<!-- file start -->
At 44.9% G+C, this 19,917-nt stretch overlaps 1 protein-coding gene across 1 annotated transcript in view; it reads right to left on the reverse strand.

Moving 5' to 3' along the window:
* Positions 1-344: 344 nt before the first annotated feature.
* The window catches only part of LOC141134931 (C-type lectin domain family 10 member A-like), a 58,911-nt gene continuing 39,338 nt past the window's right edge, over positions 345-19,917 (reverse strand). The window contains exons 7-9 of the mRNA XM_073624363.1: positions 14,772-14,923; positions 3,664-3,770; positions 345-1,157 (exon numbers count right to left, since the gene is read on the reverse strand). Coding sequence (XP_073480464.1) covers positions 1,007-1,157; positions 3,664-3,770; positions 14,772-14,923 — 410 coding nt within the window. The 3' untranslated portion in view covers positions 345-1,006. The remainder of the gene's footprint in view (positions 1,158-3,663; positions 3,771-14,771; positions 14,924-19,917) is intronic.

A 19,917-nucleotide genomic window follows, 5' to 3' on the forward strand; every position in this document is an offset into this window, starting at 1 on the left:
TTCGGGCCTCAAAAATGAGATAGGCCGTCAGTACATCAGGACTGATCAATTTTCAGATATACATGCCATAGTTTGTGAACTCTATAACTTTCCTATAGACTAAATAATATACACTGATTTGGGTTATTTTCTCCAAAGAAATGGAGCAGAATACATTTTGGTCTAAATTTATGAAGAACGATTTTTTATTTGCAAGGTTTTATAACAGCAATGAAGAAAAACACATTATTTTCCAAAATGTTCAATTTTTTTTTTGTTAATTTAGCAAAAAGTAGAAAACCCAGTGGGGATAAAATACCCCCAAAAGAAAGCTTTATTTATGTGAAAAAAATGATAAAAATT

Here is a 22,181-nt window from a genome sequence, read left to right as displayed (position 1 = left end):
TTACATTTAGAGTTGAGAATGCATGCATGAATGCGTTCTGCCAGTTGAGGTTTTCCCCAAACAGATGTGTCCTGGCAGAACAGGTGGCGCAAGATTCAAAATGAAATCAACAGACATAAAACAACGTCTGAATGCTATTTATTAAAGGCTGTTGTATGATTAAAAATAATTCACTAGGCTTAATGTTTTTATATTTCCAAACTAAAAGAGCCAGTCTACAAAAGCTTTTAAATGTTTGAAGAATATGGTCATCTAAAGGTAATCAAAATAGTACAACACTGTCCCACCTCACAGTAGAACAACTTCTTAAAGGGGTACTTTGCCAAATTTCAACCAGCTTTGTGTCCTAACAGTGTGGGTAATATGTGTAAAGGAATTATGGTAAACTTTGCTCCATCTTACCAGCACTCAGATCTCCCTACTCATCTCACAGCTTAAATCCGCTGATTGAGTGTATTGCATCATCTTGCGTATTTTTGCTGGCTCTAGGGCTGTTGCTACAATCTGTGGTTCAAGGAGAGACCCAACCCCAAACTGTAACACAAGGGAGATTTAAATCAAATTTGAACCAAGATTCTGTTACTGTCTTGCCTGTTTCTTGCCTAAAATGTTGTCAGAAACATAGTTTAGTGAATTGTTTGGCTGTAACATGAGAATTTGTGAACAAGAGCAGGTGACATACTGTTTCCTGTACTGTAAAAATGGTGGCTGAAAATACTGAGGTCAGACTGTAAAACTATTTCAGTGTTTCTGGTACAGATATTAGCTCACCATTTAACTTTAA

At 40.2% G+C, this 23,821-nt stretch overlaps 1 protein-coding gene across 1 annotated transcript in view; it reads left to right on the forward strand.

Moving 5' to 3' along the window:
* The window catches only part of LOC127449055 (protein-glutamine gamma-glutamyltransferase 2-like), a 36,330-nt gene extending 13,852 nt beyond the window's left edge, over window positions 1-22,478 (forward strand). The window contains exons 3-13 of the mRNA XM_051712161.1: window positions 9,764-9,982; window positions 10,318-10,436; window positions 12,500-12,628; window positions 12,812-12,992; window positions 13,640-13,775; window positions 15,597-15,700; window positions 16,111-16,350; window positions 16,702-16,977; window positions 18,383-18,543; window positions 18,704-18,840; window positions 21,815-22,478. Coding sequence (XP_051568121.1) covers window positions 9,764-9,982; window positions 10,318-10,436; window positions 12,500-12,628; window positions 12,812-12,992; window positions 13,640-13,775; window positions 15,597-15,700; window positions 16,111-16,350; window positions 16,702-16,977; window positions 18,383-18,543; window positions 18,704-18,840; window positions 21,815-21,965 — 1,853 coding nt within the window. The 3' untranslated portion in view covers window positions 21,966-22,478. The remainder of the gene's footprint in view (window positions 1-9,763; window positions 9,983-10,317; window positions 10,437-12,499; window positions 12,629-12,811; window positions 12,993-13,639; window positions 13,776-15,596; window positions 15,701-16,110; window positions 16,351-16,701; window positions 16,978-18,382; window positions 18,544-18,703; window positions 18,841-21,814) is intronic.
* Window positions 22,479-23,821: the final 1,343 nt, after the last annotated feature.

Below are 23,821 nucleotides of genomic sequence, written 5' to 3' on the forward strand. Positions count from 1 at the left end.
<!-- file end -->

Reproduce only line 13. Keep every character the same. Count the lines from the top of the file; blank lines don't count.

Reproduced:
Below are 23,821 nucleotides of genomic sequence, written 5' to 3' on the forward strand. Positions count from 1 at the left end.